A study by a graduate student and a psychology professor at the University of Virginia examined cognitive function in four-year-olds after they had watched nine minutes of “a very popular fantastical cartoon about an animated sponge that lives under the sea,” i.e., SpongeBob SquarePants. They then compared these findings to those derived from examining the cognitive function of four-year-olds after watching nine minutes of a slower paced cartoon.
The results? After viewing the show about the absorbent and yellow and porous creature, children performed worse on various tests. The conclusions proved consistent with the authors’ postulate that “fast-paced shows seem particularly likely to have a negative impact on attention.”
The study characterizes the show that they compare favorably with SpongeBob SquarePants as “a realistic Public Broadcasting Service cartoon about a typical US preschool-aged boy.” Their bizarre description tells us more about the authors than it does about Caillou, a moralistic Canadian show about a whiny, bald, infantilized four-year-old whose main interaction with the world comes through condescending grandparents and slo-mo parents who have mistaken Prozac for one of the four foods groups. A few viewings of Caillou may prompt otherwise normal adults to ponder the wisdom of repealing laws against child battery, at least as they pertain to animated minors.
Though lacking an advanced degree, I have been conducting my own scientific experiment on the effects of television on children for several years now. My sample group of two is smaller than the University of Virginia’s sample group of sixty. But I have observed my lab rats longer and more intensely. In the name of science, I even allow them to live with me and share my last name.
My conclusions, reached long before the researchers began their study at the University of Virginia, are that Caillou should never air in my home — it’s banned — but SpongeBob SquarePants is not only permitted but practically obligatory. It is the lone cartoon that I watch with my kids, eh, test subjects. Children may not learn much from television. But, as human Xerox machines, they do imitate it. If you want a baby-talking brat who complains about his bread still having the crusts, allow your child to watch Caillou. If you want a congenitally happy four-year-old, turn on SpongeBob SquarePants.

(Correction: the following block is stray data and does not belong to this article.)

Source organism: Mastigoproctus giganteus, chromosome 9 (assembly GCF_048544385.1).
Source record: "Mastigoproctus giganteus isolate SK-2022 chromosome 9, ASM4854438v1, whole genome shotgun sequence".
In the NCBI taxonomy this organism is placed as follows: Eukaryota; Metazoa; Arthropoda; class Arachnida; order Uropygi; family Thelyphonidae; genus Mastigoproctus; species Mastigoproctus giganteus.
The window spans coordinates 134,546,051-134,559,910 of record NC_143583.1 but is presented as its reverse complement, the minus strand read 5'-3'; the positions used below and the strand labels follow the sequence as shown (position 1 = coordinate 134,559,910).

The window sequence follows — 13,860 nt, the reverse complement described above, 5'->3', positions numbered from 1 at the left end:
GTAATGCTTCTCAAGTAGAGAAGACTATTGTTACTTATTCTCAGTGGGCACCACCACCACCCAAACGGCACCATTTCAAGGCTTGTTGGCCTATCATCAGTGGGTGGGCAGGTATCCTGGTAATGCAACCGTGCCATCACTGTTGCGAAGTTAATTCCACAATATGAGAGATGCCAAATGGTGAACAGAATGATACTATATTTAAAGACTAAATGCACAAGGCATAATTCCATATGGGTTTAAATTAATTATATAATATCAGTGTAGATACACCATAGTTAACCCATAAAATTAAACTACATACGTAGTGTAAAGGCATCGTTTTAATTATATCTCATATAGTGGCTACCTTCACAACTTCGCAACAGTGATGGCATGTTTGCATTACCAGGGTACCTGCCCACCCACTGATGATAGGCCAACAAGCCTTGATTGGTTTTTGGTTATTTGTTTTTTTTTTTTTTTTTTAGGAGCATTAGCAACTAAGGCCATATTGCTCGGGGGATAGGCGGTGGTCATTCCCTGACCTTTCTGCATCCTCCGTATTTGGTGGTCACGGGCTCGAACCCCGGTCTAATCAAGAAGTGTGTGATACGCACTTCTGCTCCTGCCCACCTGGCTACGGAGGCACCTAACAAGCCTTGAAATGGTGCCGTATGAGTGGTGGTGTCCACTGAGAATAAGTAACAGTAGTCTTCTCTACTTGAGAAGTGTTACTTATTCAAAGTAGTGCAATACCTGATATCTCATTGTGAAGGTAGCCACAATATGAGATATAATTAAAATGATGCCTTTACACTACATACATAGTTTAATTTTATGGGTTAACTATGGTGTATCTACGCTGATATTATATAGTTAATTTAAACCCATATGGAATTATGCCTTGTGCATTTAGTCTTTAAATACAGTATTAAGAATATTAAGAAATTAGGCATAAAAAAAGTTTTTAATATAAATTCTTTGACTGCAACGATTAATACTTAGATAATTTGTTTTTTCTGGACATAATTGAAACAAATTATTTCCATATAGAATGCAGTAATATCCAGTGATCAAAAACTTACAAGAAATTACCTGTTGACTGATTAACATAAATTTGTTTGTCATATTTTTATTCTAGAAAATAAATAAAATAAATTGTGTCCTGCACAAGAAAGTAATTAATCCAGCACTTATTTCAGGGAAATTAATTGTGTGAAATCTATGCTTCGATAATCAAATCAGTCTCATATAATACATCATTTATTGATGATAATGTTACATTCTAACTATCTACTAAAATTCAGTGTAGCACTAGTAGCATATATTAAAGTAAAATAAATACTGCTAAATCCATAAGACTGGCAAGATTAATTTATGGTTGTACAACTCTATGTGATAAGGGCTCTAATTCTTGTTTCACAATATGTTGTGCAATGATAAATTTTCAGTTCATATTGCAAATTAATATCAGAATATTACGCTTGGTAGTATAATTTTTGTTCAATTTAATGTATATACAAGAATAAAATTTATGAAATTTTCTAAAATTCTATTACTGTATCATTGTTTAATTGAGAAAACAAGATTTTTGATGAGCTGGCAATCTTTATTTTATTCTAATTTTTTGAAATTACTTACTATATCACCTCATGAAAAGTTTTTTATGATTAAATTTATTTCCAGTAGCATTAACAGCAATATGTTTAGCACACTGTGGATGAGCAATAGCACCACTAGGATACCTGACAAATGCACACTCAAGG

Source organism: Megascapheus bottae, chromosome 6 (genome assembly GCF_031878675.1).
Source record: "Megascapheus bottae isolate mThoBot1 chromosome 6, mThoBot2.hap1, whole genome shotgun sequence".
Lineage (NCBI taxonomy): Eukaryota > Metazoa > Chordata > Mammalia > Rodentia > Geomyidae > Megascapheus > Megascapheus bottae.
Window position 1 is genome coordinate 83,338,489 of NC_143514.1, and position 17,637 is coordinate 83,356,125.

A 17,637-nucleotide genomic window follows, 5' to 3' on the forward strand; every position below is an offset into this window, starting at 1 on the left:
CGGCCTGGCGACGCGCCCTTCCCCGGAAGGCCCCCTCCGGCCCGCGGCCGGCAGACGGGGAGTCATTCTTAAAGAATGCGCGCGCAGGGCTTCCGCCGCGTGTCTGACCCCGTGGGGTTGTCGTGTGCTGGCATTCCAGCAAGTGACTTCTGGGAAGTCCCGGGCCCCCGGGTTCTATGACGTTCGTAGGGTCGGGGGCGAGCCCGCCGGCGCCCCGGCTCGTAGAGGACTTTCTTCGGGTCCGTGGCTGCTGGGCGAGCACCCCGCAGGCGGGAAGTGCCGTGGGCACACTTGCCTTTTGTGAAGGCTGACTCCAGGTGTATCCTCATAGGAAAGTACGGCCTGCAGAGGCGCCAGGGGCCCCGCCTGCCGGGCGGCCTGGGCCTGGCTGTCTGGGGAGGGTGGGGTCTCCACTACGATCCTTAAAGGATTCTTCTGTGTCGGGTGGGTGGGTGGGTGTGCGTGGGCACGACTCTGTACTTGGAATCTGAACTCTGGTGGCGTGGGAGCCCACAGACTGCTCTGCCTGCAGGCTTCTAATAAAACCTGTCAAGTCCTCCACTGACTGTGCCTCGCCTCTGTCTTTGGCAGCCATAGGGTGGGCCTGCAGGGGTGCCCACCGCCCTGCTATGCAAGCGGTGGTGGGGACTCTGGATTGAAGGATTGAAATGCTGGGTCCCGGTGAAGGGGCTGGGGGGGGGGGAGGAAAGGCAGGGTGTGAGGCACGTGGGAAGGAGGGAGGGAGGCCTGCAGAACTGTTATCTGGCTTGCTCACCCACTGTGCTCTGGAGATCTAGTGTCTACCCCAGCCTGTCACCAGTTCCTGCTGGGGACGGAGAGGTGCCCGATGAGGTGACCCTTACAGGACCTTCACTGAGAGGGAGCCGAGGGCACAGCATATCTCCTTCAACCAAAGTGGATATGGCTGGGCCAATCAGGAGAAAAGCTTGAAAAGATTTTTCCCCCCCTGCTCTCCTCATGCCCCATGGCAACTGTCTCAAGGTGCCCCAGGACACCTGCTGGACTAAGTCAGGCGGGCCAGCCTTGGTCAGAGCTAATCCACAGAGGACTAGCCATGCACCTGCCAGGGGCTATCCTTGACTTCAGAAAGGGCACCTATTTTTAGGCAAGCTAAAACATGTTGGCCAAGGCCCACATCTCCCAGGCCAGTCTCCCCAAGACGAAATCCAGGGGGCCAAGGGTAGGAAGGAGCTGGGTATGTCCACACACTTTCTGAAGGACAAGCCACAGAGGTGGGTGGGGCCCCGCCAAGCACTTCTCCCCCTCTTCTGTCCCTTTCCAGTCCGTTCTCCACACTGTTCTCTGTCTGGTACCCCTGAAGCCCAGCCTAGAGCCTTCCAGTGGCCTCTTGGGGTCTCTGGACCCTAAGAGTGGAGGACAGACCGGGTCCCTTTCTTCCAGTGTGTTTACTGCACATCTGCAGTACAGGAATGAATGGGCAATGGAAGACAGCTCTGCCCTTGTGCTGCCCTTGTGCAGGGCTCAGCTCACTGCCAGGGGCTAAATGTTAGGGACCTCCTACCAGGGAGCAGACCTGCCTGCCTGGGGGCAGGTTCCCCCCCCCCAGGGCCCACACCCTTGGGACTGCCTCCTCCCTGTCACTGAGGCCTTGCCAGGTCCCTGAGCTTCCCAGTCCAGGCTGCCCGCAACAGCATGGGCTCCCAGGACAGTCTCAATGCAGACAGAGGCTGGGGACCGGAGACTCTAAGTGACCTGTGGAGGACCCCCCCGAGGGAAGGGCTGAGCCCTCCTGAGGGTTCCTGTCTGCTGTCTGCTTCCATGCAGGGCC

My older child speaks the raspberry interspersed diction popular in Rock Bottom. He announces “Living like Larry” prior to embarking upon daring couch stunts. And he periodically refers to diverse edibles as “crabby patties.” If all of this misses you, then you’re missing out. The adventures of happy-go-lucky SpongeBob, professional mope Squidward, the avaricious Mr. Crabs, and the other colorful denizens of Bikini Bottom remains the top-rated children’s show more than a decade after its launch for good reason. And for good reason Caillou has been mercifully cancelled.
I don’t question the Pediatrics study’s conclusion. I question their question. A scientific study asking which cartoons are best for your brain is like a debate about which grape soda is healthiest for your body. If you turn on an animated program with the idea of producing a child as smart as Sandy, then you may be surprised to soon encounter the mind of Patrick. Cartoons are entertainment. SpongeBob makes no pretense about this. Could it be that children’s shows that tout educational benefits do so because they fail as entertainment?
A television isn’t a classroom and a classroom isn’t a television. The related movements to make education more entertaining and entertainment more educational dilute the strengths of both.
My scientific experiment found that the television makes a good reward or punishment but a bad babysitter. Prolonged exposure inhibits focus and engenders misbehavior. The Pediatrics article suggests switching from SpongeBob to Caillou but it doesn’t consider the possibility of switching off entirely, which is what my family did from February to August and before that from 2006 to 2008. Children become more animated without all the animation. Parents parent instead of outsource their responsibilities to Nickelodeon, PBS, or more unfit guardians. When televisions go dark families light up.
But some still look for intelligence from the idiot box. An editorial introducing the Pediatrics study touts the “educational benefits of high-quality preschool programming.” Even someone who lives in a pineapple under the sea wouldn’t fall for such nonsense.